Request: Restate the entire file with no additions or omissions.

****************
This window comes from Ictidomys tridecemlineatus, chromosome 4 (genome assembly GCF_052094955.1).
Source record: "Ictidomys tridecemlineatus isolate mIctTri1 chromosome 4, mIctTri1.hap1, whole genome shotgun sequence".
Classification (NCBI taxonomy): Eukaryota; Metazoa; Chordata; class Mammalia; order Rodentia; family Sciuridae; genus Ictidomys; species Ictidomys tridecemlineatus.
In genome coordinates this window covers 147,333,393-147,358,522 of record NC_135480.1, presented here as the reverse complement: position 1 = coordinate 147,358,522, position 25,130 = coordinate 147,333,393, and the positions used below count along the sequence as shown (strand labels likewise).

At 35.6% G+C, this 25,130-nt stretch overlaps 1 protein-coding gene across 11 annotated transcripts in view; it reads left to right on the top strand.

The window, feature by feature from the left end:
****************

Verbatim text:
This window comes from Ictidomys tridecemlineatus, chromosome 4 (genome assembly GCF_052094955.1).
Source record: "Ictidomys tridecemlineatus isolate mIctTri1 chromosome 4, mIctTri1.hap1, whole genome shotgun sequence".
Classification (NCBI taxonomy): Eukaryota; Metazoa; Chordata; class Mammalia; order Rodentia; family Sciuridae; genus Ictidomys; species Ictidomys tridecemlineatus.
In genome coordinates this window covers 147,333,393-147,358,522 of record NC_135480.1, presented here as the reverse complement: position 1 = coordinate 147,358,522, position 25,130 = coordinate 147,333,393, and the positions used below count along the sequence as shown (strand labels likewise).

At 35.6% G+C, this 25,130-nt stretch overlaps 1 protein-coding gene across 11 annotated transcripts in view; it reads left to right on the top strand.

The window, feature by feature from the left end: